Clint is a member of the same culture and class and Muffdiver et al, but he is determined to make it out, one way or another. The fact that even an admittedly sad sack such as Clint can make it out is meant to be inspirational to all sad sacks who have been beaten down in a society where itís more lucrative and socially acceptable amongst one peers to be a drug dealer rather than a waiter.

Who is the better of the two, Muffdiver or Clint? It would depend on by which standards you judge them by. To the capitalist driven Conservatives, Muffdiver would win by a narrow margin. Certainly, he buys and sells illegal substances, but he appeals to a wide market, including at one point, a business suited man who looked like he had voted Tory all his life. Muffdiver tries to expand his business, cut his overhead, and avoid inefficiency, everything the businessman should do.

However, from a more humanistic point of view, and you must understand that I have always considered the majority of the Conservative Party and their ilk subhuman, Clint is a far better man. He is rather pitiable, but he turns away from selling drugs and swindling tourists. He makes the difficult and unpopular decision to change his life. Clint has seen the truth of what kind of life it is, and has turned away.

Only one other character seems to agree with Clintís urge to get away, a Scottish transvestite, Faulkner. He too, in a moment of semi-serious ranting, bitches about what difficult and overrated work it is to be a prostitute and wants out, but itís only a momentary anger. Faulkner was also the only character to observe that if Clint was to get a job as a waiter, he would be exchanging selling one kind of lie for another, and itís all essentially prostitution, of a certain kind.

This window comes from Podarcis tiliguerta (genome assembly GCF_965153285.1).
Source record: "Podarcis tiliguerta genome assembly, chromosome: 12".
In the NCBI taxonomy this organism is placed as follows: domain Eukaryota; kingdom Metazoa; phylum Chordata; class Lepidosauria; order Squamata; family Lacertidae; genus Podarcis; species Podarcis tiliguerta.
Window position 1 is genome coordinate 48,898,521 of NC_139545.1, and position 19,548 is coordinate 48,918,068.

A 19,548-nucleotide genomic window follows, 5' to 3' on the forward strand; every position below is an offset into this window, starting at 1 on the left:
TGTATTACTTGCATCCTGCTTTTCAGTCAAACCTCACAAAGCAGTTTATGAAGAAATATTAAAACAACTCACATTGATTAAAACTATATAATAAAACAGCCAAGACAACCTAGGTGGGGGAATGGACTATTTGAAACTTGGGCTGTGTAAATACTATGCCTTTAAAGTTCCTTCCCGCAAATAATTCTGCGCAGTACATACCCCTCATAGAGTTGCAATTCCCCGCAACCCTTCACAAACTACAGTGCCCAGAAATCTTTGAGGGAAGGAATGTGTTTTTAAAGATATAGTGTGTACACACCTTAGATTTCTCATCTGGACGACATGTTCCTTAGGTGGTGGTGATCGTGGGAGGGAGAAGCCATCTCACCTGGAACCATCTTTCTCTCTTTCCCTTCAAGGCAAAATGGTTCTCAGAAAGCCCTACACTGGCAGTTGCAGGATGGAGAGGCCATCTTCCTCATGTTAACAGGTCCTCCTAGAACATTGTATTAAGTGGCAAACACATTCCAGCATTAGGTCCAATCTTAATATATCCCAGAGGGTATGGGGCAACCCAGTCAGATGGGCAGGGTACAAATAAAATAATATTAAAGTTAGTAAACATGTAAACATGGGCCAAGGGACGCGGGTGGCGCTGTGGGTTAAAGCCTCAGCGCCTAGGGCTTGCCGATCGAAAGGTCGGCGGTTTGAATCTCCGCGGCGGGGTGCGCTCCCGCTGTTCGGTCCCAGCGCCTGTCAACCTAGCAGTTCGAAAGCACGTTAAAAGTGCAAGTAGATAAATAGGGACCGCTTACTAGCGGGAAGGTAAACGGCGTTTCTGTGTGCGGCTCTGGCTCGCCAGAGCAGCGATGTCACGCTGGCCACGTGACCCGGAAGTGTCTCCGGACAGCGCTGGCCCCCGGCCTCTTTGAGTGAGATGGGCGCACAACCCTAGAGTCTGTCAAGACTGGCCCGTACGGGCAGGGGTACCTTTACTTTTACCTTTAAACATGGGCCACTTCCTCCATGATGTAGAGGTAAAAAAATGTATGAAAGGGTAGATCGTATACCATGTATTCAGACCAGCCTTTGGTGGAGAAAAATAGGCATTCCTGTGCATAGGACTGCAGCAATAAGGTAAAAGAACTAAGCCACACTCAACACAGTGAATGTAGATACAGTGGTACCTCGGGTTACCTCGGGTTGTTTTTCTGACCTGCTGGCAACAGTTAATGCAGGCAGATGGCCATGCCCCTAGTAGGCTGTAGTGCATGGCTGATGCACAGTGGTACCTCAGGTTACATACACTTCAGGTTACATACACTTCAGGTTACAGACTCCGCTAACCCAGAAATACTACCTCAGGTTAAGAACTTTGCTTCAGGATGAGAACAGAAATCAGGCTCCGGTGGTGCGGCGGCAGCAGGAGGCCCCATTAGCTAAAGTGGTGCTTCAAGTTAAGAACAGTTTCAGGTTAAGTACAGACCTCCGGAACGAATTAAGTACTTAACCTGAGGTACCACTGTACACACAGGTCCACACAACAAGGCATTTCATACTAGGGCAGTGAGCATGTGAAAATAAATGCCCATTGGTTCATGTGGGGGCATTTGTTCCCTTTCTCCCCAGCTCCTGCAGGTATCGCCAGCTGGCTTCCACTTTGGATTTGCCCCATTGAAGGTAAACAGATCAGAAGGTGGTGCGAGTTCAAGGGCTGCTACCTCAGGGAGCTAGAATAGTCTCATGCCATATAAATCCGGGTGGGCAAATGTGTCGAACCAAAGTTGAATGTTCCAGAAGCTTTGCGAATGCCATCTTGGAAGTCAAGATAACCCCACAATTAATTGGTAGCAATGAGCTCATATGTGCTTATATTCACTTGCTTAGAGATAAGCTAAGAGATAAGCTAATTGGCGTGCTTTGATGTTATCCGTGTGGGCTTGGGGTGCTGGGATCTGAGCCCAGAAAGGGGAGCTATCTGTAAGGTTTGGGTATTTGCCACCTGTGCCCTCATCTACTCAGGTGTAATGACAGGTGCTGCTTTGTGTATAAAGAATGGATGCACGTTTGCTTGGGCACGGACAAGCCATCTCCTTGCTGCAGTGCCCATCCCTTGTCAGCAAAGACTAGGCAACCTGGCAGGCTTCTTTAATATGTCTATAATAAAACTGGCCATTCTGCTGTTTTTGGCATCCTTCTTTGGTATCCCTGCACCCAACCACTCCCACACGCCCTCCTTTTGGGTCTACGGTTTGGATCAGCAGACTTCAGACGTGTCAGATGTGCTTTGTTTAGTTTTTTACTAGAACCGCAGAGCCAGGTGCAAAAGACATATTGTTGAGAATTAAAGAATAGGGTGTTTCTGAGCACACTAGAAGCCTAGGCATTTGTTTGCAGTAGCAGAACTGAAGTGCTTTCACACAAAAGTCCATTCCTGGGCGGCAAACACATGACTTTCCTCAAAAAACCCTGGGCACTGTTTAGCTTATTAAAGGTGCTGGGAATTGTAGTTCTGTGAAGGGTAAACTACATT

Shoes are a status symbol, Reebok brought that sharply home in the early eighties selling sneakers for more than Iíd willingly pay for an entire outfit. Members of a sub culture are just as vulnerable to trends as anyone. When these two facts colllide and combine, as they did with Clint, a man finds himself compelled by great neccesity. If Clint succeeds in obtaining his shoes, not in themselves a status symbol, as a particularly snazzy pair are not required, then Clint will acquire the much more potent status of having a legitimate job at a trendy place. Margaret Thatcher would be proud of Clintís success, of leaving an illegitimate career for a legitimate one.

 

When itís all over, Kureishiís dominant message is not that drug dealing could be treated as a legitimate enterprise. Rather, he is pointing out that what Muffdiver and his posse seek to imitate, however shallowly, the "legitimate" world is really no different and no better than selling drugs. A person could live like Muffdiver or Clint, but in the end weíre all selling lies to each other, itís all fundamentally the same, and no one cares.